Britain will fry until September due to a 40-day heatwave, with temperatures expected to reach 80 degrees Fahrenheit.
With scorching sunshine and temperatures nearing 80 degrees Fahrenheit, Britain is set to broil for another month.
On Thursday, temperatures are expected to reach a scorching 93 degrees Fahrenheit (34 degrees Celsius), promising BBQ weather for weeks.
This weekend, though, a swarm of strong thunderstorms promises torrential rains, lightning strikes, and potentially tornadoes.
Temperatures will then soar during the rest of July and into August as warm, muggy air blows in from the coast of Spain.
“Temperatures are anticipated to stay around the low- to high-20s for the rest of this month,” Exacta Weather forecaster James Madden said.
“Highs in the 20s are forecast for the first part of August, and while it may not be as hot as it has been in the past week, it is still forecast to be hot.
“Based on current indications, we expect high temperatures to continue into the beginning of next month, while there may be some cloudier and muggier periods.”
The Met Office has prolonged its first-ever extreme heat warning until Friday, and has also issued a separate level-3 heat health notice.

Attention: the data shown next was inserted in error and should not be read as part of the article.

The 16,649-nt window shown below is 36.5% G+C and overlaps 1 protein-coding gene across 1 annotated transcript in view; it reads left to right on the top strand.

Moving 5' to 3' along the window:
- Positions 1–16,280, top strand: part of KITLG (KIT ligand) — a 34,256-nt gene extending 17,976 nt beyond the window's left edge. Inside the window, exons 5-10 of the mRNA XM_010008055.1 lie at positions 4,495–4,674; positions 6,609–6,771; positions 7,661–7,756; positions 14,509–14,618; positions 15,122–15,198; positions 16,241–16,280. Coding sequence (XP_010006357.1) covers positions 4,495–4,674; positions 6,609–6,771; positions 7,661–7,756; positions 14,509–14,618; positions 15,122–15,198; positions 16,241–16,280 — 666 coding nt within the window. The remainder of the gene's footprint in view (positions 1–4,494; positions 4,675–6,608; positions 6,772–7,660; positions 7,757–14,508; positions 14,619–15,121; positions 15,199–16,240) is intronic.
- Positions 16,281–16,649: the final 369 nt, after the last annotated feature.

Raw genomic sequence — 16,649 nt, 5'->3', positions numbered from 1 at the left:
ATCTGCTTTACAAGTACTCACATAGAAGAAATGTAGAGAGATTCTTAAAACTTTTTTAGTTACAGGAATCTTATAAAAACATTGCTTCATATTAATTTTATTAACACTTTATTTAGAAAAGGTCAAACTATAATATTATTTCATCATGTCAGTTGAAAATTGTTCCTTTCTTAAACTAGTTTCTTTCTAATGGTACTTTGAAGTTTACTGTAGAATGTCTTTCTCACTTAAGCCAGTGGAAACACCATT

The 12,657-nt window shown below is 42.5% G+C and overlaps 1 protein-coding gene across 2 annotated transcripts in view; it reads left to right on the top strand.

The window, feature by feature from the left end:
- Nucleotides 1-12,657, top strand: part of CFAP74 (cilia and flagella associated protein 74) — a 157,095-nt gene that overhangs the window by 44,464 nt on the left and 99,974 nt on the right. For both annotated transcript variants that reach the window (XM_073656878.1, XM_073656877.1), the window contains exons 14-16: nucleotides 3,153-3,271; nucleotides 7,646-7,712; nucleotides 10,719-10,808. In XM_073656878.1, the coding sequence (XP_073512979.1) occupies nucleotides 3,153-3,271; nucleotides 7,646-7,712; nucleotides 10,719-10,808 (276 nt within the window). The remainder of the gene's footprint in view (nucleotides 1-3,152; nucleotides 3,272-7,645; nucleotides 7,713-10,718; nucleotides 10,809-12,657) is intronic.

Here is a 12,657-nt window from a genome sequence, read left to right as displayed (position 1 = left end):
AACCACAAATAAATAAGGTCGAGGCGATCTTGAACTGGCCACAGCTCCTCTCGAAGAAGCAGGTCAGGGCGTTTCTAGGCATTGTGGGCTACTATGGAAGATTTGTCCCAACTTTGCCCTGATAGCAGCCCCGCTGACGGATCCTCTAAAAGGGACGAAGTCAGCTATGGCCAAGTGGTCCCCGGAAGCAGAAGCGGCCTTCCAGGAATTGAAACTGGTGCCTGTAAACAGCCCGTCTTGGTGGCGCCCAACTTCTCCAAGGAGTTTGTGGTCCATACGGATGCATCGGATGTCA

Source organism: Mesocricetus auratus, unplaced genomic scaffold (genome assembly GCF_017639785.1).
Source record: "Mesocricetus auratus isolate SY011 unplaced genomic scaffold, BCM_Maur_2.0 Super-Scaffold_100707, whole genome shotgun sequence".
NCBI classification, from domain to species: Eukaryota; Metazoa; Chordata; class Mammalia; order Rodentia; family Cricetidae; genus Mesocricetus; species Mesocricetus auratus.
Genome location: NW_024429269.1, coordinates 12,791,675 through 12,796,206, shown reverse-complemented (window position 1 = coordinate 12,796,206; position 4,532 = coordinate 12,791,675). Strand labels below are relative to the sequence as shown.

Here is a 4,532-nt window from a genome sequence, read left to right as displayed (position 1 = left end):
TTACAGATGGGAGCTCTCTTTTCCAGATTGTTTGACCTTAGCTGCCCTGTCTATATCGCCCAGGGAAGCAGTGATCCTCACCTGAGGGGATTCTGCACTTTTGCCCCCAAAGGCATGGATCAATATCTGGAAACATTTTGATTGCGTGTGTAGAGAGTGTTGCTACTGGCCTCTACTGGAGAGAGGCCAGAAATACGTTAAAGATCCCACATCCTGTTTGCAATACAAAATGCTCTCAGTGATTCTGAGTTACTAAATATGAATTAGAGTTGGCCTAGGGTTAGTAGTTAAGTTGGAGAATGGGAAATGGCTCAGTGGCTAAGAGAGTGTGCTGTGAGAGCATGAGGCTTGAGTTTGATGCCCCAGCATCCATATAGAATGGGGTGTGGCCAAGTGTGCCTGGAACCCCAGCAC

The warning, issued by Public Health England (PHE), urges older individuals and people with health problems to be extra cautious.
As a result of the scorching projections, bookmakers have slashed the odds on July becoming the hottest month ever.
This month breaking records is 10/11 from 5/4 at Ladbrokes, while the UK’s hottest summer ever is odds on at Coral.
“With even more sweltering temperatures on the way, it’s now looking more likely than ever that this goes down as a record-breaking hot July,” Ladbrokes’ Alex Apati said.
“The searing temperatures this week have pushed our odds towards now putting this summer odds on to be the warmest ever in the UK,” said Harry Aitkenhead of Coral.
“We also think it’s a good bet that the UK’s warmest ever temperature will be broken in 2021, with temperatures set to rise for the rest of the summer.”
Huge amounts of energy released into the atmosphere during the heat wave have the potential to trigger a weekend thunderstorm.
Southern Britain is bracing for inches of rain and flash flooding, with some areas at risk of being cut off from the rest of the country.
The Met Office has issued a rain warning for Saturday and Sunday, as well as a slew of flood alerts from the Environment Agency.
Outbreaks are predicted to be violent. “Brinkwire News in Condensed Form.”